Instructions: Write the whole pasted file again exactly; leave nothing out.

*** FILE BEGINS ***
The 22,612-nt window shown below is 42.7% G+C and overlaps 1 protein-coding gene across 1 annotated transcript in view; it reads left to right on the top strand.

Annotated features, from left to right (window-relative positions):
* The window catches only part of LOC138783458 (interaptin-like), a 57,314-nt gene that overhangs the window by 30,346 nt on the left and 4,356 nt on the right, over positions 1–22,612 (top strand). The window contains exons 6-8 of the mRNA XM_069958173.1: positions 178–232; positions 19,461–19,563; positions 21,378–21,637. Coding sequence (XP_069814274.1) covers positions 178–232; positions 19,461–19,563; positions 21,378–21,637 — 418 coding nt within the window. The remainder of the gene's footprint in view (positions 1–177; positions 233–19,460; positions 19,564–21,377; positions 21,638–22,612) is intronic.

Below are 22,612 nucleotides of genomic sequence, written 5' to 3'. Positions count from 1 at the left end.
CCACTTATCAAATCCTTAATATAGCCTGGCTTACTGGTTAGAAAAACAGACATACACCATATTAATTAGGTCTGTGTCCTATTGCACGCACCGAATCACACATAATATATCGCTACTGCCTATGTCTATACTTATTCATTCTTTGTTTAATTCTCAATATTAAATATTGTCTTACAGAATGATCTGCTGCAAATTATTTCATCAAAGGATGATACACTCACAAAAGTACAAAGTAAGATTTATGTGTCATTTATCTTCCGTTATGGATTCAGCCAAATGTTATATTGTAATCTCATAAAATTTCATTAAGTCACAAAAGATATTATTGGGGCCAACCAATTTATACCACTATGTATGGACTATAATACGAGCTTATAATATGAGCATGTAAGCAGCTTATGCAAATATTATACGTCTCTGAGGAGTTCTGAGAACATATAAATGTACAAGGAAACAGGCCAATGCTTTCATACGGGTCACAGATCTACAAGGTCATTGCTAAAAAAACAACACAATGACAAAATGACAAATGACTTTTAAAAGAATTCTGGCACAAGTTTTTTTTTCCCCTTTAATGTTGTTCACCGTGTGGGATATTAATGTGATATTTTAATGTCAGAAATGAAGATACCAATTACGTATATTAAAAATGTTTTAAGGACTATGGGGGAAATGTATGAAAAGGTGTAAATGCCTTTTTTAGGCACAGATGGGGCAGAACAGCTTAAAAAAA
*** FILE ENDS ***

The 22,612-nt window shown below is 42.7% G+C and overlaps 1 protein-coding gene across 1 annotated transcript in view; it reads left to right on the top strand.

Annotated features, from left to right (window-relative positions):
* The window catches only part of LOC138783458 (interaptin-like), a 57,314-nt gene that overhangs the window by 30,346 nt on the left and 4,356 nt on the right, over positions 1–22,612 (top strand). The window contains exons 6-8 of the mRNA XM_069958173.1: positions 178–232; positions 19,461–19,563; positions 21,378–21,637. Coding sequence (XP_069814274.1) covers positions 178–232; positions 19,461–19,563; positions 21,378–21,637 — 418 coding nt within the window. The remainder of the gene's footprint in view (positions 1–177; positions 233–19,460; positions 19,564–21,377; positions 21,638–22,612) is intronic.

Below are 22,612 nucleotides of genomic sequence, written 5' to 3'. Positions count from 1 at the left end.
CCACTTATCAAATCCTTAATATAGCCTGGCTTACTGGTTAGAAAAACAGACATACACCATATTAATTAGGTCTGTGTCCTATTGCACGCACCGAATCACACATAATATATCGCTACTGCCTATGTCTATACTTATTCATTCTTTGTTTAATTCTCAATATTAAATATTGTCTTACAGAATGATCTGCTGCAAATTATTTCATCAAAGGATGATACACTCACAAAAGTACAAAGTAAGATTTATGTGTCATTTATCTTCCGTTATGGATTCAGCCAAATGTTATATTGTAATCTCATAAAATTTCATTAAGTCACAAAAGATATTATTGGGGCCAACCAATTTATACCACTATGTATGGACTATAATACGAGCTTATAATATGAGCATGTAAGCAGCTTATGCAAATATTATACGTCTCTGAGGAGTTCTGAGAACATATAAATGTACAAGGAAACAGGCCAATGCTTTCATACGGGTCACAGATCTACAAGGTCATTGCTAAAAAAACAACACAATGACAAAATGACAAATGACTTTTAAAAGAATTCTGGCACAAGTTTTTTTTTCCCCTTTAATGTTGTTCACCGTGTGGGATATTAATGTGATATTTTAATGTCAGAAATGAAGATACCAATTACGTATATTAAAAATGTTTTAAGGACTATGGGGGAAATGTATGAAAAGGTGTAAATGCCTTTTTTAGGCACAGATGGGGCAGAACAGCTTAAAAAAA